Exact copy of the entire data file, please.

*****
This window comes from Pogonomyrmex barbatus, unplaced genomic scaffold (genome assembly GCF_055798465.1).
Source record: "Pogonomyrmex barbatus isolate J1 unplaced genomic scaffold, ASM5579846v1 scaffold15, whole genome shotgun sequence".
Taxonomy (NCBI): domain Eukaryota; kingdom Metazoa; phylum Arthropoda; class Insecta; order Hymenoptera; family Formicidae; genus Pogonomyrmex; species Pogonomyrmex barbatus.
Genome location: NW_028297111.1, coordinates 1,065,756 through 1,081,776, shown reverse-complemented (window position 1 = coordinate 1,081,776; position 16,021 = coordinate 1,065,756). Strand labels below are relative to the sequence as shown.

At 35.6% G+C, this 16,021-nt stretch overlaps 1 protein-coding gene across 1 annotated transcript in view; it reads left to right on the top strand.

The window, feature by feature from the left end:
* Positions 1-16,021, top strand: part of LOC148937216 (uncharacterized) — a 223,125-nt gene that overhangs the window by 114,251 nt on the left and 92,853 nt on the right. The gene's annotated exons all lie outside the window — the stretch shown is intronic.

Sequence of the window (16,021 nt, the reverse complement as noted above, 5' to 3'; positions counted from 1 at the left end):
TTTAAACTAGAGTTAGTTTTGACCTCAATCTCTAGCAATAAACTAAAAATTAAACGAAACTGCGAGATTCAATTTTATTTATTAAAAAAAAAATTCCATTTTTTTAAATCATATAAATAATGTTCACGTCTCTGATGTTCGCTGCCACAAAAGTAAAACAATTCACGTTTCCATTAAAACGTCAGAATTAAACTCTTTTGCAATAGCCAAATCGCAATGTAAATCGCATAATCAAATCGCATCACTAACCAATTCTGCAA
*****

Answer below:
This window comes from Pogonomyrmex barbatus, unplaced genomic scaffold (genome assembly GCF_055798465.1).
Source record: "Pogonomyrmex barbatus isolate J1 unplaced genomic scaffold, ASM5579846v1 scaffold15, whole genome shotgun sequence".
Taxonomy (NCBI): domain Eukaryota; kingdom Metazoa; phylum Arthropoda; class Insecta; order Hymenoptera; family Formicidae; genus Pogonomyrmex; species Pogonomyrmex barbatus.
Genome location: NW_028297111.1, coordinates 1,065,756 through 1,081,776, shown reverse-complemented (window position 1 = coordinate 1,081,776; position 16,021 = coordinate 1,065,756). Strand labels below are relative to the sequence as shown.

At 35.6% G+C, this 16,021-nt stretch overlaps 1 protein-coding gene across 1 annotated transcript in view; it reads left to right on the top strand.

The window, feature by feature from the left end:
* Positions 1-16,021, top strand: part of LOC148937216 (uncharacterized) — a 223,125-nt gene that overhangs the window by 114,251 nt on the left and 92,853 nt on the right. The gene's annotated exons all lie outside the window — the stretch shown is intronic.

Sequence of the window (16,021 nt, the reverse complement as noted above, 5' to 3'; positions counted from 1 at the left end):
TTTAAACTAGAGTTAGTTTTGACCTCAATCTCTAGCAATAAACTAAAAATTAAACGAAACTGCGAGATTCAATTTTATTTATTAAAAAAAAAATTCCATTTTTTTAAATCATATAAATAATGTTCACGTCTCTGATGTTCGCTGCCACAAAAGTAAAACAATTCACGTTTCCATTAAAACGTCAGAATTAAACTCTTTTGCAATAGCCAAATCGCAATGTAAATCGCATAATCAAATCGCATCACTAACCAATTCTGCAA